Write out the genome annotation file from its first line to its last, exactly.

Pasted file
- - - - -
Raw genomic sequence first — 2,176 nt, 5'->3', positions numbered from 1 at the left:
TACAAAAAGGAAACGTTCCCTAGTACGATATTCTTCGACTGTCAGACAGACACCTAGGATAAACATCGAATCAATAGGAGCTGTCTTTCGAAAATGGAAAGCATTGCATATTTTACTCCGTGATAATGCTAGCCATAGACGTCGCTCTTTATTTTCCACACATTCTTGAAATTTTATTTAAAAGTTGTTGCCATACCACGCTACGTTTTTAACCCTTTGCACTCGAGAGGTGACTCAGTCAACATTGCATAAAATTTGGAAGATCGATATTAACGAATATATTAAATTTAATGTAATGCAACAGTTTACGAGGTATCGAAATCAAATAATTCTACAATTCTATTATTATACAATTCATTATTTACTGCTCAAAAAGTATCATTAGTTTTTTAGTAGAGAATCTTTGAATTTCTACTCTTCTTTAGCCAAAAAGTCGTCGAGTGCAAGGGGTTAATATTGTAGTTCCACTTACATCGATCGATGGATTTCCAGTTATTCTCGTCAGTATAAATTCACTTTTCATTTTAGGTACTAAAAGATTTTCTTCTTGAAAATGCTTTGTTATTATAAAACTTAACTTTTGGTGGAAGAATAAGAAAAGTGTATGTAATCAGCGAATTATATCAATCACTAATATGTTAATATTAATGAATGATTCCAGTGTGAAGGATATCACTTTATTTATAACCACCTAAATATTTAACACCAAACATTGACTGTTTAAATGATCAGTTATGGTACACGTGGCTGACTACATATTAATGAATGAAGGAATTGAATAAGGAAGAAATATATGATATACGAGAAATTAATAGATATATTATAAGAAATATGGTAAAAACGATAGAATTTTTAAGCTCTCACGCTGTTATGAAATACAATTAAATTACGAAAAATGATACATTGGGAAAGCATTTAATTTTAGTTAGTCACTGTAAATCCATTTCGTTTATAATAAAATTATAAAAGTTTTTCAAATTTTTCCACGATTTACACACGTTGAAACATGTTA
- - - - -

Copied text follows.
Raw genomic sequence first — 2,176 nt, 5'->3', positions numbered from 1 at the left:
TACAAAAAGGAAACGTTCCCTAGTACGATATTCTTCGACTGTCAGACAGACACCTAGGATAAACATCGAATCAATAGGAGCTGTCTTTCGAAAATGGAAAGCATTGCATATTTTACTCCGTGATAATGCTAGCCATAGACGTCGCTCTTTATTTTCCACACATTCTTGAAATTTTATTTAAAAGTTGTTGCCATACCACGCTACGTTTTTAACCCTTTGCACTCGAGAGGTGACTCAGTCAACATTGCATAAAATTTGGAAGATCGATATTAACGAATATATTAAATTTAATGTAATGCAACAGTTTACGAGGTATCGAAATCAAATAATTCTACAATTCTATTATTATACAATTCATTATTTACTGCTCAAAAAGTATCATTAGTTTTTTAGTAGAGAATCTTTGAATTTCTACTCTTCTTTAGCCAAAAAGTCGTCGAGTGCAAGGGGTTAATATTGTAGTTCCACTTACATCGATCGATGGATTTCCAGTTATTCTCGTCAGTATAAATTCACTTTTCATTTTAGGTACTAAAAGATTTTCTTCTTGAAAATGCTTTGTTATTATAAAACTTAACTTTTGGTGGAAGAATAAGAAAAGTGTATGTAATCAGCGAATTATATCAATCACTAATATGTTAATATTAATGAATGATTCCAGTGTGAAGGATATCACTTTATTTATAACCACCTAAATATTTAACACCAAACATTGACTGTTTAAATGATCAGTTATGGTACACGTGGCTGACTACATATTAATGAATGAAGGAATTGAATAAGGAAGAAATATATGATATACGAGAAATTAATAGATATATTATAAGAAATATGGTAAAAACGATAGAATTTTTAAGCTCTCACGCTGTTATGAAATACAATTAAATTACGAAAAATGATACATTGGGAAAGCATTTAATTTTAGTTAGTCACTGTAAATCCATTTCGTTTATAATAAAATTATAAAAGTTTTTCAAATTTTTCCACGATTTACACACGTTGAAACATGTTA